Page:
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Cold Stimulation Test for Raynaud's Phenomenon

What Is Raynaud’s Phenomenon?

Raynaud’s phenomenon is a whitening of your fingers, toes, ears, or nose. It’s caused by vasospasms, or sudden constrictions of your blood vessels. These constrictions block or slow blood flow to your extremities, causing them to whiten and feel ice cold.

Your skin may first turn white and then blue, and you may feel numbness or pain. When normal blood flow returns, your skin will turn red and may throb and tingle. It will eventually go back to a normal color.

Stress and cold temperatures can trigger an attack of Raynaud’s. People with Raynaud’s have spasms in their blood vessels when exposed to cold temperatures or strong emotions. The duration of episodes ranges from minutes to hours.

According to the National Heart, Lung, and Blood Institute, about five percent of the U.S. population has Raynaud’s.

Types of Raynaud’s Phenomenon

There are two types of Raynaud’s: primary and secondary. Primary Raynaud’s is more common and secondary Raynaud’s tends to be more severe.

The cause of primary Raynaud’s isn’t known. According to the Mayo Clinic, this type of Raynaud’s is:

  • more common in women than men
  • usually seen in people between the ages of 15 and 30
  • seen in people who live in colder climates
  • more prevalent if you have a parent or sibling with it

Secondary Raynaud’s is caused by another disease, condition, or other factor. Some causes of secondary Raynaud’s include:

  • artery diseases, such as Buerger’s disease or atherosclerosis
  • medications that narrow the arteries, such as some beta-blockers and certain cancer drugs
  • arthritis
  • autoimmune conditions, such as rheumatoid arthritis, lupus, and scleroderma
  • smoking
  • repeated injury to the arteries, especially from activities that cause vibration, such as jackhammering
  • thoracic outlet syndrome
  • frostbite

Secondary Raynaud’s is harder to manage than primary, as you will have to treat the disease or disorder causing it.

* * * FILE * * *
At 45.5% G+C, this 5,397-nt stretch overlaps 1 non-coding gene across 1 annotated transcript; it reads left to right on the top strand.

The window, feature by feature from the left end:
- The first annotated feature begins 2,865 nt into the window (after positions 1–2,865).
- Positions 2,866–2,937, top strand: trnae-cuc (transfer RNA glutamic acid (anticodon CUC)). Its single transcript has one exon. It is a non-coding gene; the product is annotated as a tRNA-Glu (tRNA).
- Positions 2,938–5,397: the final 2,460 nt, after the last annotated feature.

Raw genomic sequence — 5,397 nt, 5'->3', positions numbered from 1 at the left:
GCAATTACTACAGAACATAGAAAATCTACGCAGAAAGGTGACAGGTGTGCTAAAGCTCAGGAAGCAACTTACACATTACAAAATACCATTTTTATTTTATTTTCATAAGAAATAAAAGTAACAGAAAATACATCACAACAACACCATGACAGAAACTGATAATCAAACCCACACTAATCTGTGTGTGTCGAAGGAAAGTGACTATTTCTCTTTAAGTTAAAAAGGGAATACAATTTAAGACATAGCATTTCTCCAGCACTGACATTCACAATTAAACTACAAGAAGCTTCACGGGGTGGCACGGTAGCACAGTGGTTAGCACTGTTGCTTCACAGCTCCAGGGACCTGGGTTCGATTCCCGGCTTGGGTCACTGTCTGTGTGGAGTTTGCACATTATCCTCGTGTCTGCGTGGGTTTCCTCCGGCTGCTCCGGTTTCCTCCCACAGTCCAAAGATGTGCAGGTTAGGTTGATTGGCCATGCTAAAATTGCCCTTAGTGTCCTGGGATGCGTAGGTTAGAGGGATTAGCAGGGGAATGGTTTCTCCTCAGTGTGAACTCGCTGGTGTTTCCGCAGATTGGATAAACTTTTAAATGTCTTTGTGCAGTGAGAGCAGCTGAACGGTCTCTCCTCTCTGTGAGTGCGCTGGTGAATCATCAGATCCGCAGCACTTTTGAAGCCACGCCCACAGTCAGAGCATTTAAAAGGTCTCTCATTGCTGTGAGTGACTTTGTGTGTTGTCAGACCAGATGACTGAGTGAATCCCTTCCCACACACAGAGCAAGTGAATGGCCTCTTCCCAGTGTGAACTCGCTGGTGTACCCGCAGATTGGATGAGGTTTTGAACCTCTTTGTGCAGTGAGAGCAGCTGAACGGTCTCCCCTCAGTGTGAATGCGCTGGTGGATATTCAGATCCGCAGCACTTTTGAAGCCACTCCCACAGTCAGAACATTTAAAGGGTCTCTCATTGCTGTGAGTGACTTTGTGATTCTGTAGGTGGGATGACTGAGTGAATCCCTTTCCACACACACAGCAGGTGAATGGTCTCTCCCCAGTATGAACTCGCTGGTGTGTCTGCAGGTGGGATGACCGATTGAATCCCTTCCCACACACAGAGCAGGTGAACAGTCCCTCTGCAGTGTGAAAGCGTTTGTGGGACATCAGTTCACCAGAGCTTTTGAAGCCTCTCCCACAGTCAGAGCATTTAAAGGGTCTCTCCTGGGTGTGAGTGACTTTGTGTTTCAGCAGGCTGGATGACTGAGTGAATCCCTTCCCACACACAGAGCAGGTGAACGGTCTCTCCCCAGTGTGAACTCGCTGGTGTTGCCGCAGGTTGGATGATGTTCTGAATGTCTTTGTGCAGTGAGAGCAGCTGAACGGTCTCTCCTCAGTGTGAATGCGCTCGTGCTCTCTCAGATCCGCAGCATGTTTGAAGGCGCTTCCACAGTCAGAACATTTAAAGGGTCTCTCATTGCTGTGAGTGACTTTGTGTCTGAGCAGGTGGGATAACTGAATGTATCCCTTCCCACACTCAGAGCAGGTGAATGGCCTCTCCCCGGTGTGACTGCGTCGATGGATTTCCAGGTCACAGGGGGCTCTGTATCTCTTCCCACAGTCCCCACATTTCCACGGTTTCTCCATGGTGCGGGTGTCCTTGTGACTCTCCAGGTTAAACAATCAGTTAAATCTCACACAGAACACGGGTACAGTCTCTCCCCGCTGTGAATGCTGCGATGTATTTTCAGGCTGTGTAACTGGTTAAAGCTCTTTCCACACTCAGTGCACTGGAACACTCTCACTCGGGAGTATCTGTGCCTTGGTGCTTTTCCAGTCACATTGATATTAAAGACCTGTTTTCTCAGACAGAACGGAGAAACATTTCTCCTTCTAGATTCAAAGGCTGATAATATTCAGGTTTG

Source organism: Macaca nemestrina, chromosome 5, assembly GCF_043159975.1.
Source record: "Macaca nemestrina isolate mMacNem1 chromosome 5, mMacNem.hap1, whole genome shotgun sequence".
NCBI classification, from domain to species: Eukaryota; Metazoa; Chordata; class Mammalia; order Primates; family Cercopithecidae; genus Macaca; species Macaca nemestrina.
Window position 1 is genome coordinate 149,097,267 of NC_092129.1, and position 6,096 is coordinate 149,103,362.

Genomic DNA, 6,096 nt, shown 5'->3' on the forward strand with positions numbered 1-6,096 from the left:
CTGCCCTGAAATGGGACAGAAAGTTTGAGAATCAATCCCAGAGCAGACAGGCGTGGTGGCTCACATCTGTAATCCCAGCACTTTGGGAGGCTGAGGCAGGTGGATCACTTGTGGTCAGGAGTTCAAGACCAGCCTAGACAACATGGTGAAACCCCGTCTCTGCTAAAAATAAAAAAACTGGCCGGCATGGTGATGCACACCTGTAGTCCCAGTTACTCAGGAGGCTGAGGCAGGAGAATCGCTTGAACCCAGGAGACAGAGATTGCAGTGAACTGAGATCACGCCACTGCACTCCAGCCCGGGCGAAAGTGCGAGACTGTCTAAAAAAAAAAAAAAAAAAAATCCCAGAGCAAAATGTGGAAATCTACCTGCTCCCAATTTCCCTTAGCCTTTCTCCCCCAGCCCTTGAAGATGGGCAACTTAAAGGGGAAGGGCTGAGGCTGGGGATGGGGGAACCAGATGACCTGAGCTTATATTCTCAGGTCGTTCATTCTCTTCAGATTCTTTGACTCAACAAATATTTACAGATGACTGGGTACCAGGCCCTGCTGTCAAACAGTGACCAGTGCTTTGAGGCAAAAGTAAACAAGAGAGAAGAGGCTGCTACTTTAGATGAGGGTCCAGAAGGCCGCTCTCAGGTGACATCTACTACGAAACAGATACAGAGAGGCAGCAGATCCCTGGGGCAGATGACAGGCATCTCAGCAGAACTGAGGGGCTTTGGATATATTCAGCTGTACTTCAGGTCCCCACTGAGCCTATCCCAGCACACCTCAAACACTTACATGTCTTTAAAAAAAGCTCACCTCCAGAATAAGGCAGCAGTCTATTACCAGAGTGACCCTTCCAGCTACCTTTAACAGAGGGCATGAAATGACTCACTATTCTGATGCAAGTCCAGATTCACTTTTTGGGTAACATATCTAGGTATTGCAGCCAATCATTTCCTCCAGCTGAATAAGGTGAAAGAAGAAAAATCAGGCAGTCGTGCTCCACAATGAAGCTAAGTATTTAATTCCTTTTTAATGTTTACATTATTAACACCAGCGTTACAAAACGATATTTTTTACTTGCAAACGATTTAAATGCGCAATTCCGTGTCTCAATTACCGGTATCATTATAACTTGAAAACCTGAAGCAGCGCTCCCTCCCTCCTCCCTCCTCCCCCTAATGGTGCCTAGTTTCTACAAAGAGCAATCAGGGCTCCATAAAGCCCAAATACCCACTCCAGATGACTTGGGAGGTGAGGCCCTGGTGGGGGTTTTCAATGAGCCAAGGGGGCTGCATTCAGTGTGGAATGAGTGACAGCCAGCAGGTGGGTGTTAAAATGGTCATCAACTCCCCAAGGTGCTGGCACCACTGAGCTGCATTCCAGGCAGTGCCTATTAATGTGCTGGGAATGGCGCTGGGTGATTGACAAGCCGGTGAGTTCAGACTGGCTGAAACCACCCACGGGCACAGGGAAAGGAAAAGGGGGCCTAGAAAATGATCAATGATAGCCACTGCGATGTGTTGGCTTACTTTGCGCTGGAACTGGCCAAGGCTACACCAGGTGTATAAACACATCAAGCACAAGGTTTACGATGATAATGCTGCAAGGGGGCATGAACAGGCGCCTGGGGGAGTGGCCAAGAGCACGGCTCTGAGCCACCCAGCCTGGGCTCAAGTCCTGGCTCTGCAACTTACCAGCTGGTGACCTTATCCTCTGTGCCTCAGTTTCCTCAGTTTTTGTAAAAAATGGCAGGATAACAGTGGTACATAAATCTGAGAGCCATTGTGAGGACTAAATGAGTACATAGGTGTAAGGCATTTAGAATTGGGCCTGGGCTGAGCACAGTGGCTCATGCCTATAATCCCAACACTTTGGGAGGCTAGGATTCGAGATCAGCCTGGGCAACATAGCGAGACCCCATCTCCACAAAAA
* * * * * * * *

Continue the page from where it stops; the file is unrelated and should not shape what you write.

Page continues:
The Cold Stimulation Test

The cold simulation test is designed to trigger symptoms of Raynaud’s and is used in conjunction with other tests to diagnose the condition.

The test involves a few simple steps:

  • A small temperature-measuring device is attached to your fingers with tape.
  • Your hands are placed in ice water to trigger symptoms, and then removed.
  • The measuring device records how long it takes your fingers to return to normal body temperature.

The test may cause some mild discomfort but there are no risks associated with it. No specific preparations are needed for the test.

Test Results

If your finger temperature returns to normal within 15 minutes, your test results are normal. If it takes longer than 20 minutes, you have abnormal results and you may have Raynaud’s.

Your doctor will order more tests if you have abnormal results. These other tests include:

  • nailfold capillaroscopy, a test to look at the capillaries under your fingernails
  • antinuclear antibodies test (ANA), to test for autoimmune disorders and diseases in your connective tissues
  • erythrocyte sedimentation rate (ESR), used to test for inflammatory or autoimmune disorders
  • C-reactive protein test


The main concern for people with Raynaud’s is damage to your skin tissue. If tissue damage is severe, fingers and toes may need to be removed. Treatment aims to minimize the number and severity of attacks.

You can prevent a Raynaud’s attack by:

  • keeping warm, in particular your hands and feet
  • controlling stress, as it can trigger an attack
  • exercising regularly to promote good circulation and good overall health
  • not smoking
  • avoiding medications that constrict your arteries or reduce blood flow


There are several tests to diagnose Raynaud’s phenomenon. Your doctor will typically use the cold simulation test as a preliminary test. If the results are abnormal, they’ll proceed with other tests for a complete diagnosis.

Although there’s no cure for Raynaud’s, treatment aims to control and prevent attacks to keep your skin tissue healthy.

Content licensed from:

Written by: Karla Blocka
Medically reviewed on: Mar 15, 2016: William Morrison, MD

This feature is for informational purposes only and should not be used to replace the care and information received from your health care provider. Please consult a health care professional with any health concerns you may have.
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